Japan’s long-reigning emperor signals intention to step down – USA TODAY
TOKYOÂ â Japanâs beloved Emperor Akihito said his time to go is approaching, in a rare television address to the nation Monday.
The 82-year-old monarch said that declining health has made it difficult for him to continue in his official capacity.
Although he never used the word âabdicate,â Akihito made it clear that he will have to step down, ending nearly three decades as the head of the worldâs longest-running hereditary monarchy.
âWhen I consider that my fitness level is gradually declining, I am worried that it may become difficult for me to carry out my duties as the symbol of the state with my whole being as I have done until now,â Akihito said during the 11-minute taped message.
Under Japanâs post-World War IIÂ constitution, the emperor is designated asÂ âthe symbol of the state and of the unity of the peopleâ but has no governmental powers and is not permitted to engage in political activity.
Nonetheless, abdication is a sensitive issue.
No Japanese monarch has stepped down in nearly 200 years and no law governsÂ such cases. Akihitoâs retirementÂ could raise delicate questionsÂ about the ban onÂ female succession, conservative efforts to rewrite Japanâs war-renouncing constitution, and the imperial familyâs place in society.
Much of Japan came to a brief halt in the mid-afternoon, as Akihitoâs message was broadcast on national television.
âHe (Akihito) is always thinking about the people of Japan. His sense of duty is very great. I hope he can have some rest,â Kiyokazu Tsuchida, 96, told Nippon Television in an interview after the speech Monday.
Tsuchida is a former Imperial Navy sailor who fought on the island of Peleliu, in the Western Pacific, during World War II. Akihito and Empress Michiko visited Peleliu in 2015 and laid wreaths at separate memorials to American and Japanese soldiers who died in vicious fighting there in late 1944.
It was only the second time since acceding to the throne in 1989 that Akihito has appeared on television to address the nation — the first was in the weeks following the March 2011 earthquake and tsunami in northeastern Japan, when he offered a well-received message of sympathy and support.
JapaneseÂ national broadcasterÂ NHKÂ reported last month that Akihito had informed the Imperial Household Agency, which manages the emperorâs affairs, that he wished to abdicate âin a few yearsâ because of declining health.
The government set up a special team shortly after and, according to local media reports, is now considering a law specifically permitting Akihito to step down.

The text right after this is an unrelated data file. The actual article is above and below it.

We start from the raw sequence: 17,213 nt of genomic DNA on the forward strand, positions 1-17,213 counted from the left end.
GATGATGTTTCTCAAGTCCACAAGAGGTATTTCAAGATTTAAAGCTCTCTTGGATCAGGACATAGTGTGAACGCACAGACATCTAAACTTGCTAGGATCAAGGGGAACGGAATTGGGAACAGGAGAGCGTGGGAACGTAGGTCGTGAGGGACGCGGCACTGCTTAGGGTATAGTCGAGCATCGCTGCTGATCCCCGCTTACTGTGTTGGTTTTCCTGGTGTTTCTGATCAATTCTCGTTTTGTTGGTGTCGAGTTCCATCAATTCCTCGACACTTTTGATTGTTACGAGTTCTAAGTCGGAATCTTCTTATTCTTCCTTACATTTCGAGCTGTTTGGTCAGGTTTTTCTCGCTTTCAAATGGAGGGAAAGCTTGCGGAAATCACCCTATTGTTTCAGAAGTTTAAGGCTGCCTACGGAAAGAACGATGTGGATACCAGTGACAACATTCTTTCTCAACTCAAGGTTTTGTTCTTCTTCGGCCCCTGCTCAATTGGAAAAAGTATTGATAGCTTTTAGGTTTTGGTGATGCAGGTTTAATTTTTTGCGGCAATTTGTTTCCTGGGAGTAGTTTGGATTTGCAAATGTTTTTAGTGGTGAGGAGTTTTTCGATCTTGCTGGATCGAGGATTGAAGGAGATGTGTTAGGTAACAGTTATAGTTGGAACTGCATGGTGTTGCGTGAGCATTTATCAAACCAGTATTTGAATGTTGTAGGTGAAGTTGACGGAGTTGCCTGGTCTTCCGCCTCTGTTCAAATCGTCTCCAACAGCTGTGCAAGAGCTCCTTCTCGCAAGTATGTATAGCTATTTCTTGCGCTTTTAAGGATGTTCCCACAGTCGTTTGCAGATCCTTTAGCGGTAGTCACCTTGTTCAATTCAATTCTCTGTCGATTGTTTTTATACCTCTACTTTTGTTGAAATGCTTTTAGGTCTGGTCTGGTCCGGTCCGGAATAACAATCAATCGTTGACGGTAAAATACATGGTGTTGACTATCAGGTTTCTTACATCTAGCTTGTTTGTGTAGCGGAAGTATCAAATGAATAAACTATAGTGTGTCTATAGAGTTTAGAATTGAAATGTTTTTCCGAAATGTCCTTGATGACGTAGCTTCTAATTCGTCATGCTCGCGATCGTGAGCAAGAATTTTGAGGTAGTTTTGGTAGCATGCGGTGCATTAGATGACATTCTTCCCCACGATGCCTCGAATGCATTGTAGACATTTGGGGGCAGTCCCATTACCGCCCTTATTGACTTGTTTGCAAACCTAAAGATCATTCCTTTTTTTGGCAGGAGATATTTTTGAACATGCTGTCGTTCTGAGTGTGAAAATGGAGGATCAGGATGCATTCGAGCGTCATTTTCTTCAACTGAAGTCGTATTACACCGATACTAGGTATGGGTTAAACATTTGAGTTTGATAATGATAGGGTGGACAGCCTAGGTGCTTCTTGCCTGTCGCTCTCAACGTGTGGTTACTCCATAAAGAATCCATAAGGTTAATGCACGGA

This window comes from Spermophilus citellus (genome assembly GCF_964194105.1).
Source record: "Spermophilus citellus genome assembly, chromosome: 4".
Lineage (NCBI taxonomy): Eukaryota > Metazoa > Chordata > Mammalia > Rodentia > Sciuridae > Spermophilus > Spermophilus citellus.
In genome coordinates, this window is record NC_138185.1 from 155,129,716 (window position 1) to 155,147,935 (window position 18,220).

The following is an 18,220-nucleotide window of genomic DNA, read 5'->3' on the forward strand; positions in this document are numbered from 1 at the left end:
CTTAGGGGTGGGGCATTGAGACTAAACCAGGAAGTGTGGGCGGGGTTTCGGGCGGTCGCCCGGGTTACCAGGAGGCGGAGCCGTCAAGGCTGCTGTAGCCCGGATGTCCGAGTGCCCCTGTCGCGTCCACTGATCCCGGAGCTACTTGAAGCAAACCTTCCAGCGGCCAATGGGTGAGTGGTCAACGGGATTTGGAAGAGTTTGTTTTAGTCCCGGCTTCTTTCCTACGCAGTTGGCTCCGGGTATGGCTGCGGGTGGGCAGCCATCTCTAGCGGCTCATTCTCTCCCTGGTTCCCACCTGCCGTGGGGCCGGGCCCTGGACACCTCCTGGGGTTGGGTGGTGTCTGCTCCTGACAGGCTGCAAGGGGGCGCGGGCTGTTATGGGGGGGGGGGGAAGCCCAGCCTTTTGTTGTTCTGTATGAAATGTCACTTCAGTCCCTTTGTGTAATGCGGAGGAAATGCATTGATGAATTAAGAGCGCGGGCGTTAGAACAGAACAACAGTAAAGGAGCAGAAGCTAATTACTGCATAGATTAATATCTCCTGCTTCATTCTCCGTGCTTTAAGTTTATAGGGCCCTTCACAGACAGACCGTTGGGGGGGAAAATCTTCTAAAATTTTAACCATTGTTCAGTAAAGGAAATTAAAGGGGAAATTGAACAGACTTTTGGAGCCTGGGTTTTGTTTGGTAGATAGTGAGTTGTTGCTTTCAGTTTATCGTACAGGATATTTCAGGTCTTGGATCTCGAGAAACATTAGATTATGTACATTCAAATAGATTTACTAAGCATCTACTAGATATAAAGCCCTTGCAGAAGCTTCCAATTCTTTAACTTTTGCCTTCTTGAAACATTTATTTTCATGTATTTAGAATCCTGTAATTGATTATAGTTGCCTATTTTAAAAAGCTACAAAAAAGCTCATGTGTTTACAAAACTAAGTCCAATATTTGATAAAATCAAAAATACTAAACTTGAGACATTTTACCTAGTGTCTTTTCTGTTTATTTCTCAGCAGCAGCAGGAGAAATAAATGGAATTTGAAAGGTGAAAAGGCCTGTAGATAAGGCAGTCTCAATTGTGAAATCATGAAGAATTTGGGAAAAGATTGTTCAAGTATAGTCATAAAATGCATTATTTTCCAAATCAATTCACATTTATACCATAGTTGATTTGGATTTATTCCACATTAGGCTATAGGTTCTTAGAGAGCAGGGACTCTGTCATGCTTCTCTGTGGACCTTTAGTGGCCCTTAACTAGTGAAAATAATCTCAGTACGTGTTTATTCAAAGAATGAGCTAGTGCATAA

Prime Minister Shinzo Abe, a staunch supporter of the imperial family, said he listened to the address and would give the issue serious thought.
“I think we have to thoroughly think what we can do to accommodate his concerns, taking into consideration the emperor’s age and the current burden of official duties,” Abe told reporters after the speech.
A Kyodo News agency poll last month found that 85% of Japanese favored allowing Akihito to step down.
Although Akihito says he is currently âin good health,â he was treated for prostate cancer in 2003 and underwent heart surgery in 2011.
In recent years, he has cutÂ back on a schedule that included more than 1,000 meetings and public appearances a year, and goodwill missions across Japan and the Asia-Pacific region.
Humble and soft-spoken, Akihito has received praise for efforts to heal the wounds of Japanâs wartime and colonial era. He appears to have taken pains to keep his distance from emperor-worshipping conservatives and historical revisionists who have contributed to difficult relations with neighboring China and South Korea, which suffered under Japanâs wartime and colonial policies.
Akihito and Empress Michiko are venerated byÂ many Japanese and the imperial family remains a popular institution among all age groups.Â The emperorâs birthday â Dec.Â 23 â is a national holiday, when tens of thousands of well-wishers gather outside the Imperial Palace to greet the royal couple.
The imperial family traces an unbroken male line back at least 1,500 years.
The government briefly discussed revising the law in 2005 to permit women to succeed to the throne, over concern about the lack of a male heir to Crown Prince Naruhito, 56, Akihitoâs oldest son and presumed heir. Female succession was strongly opposed by conservatives and the plan was dropped after the wife of Naruhitoâs younger brother, Fumihito, gave birth to a son.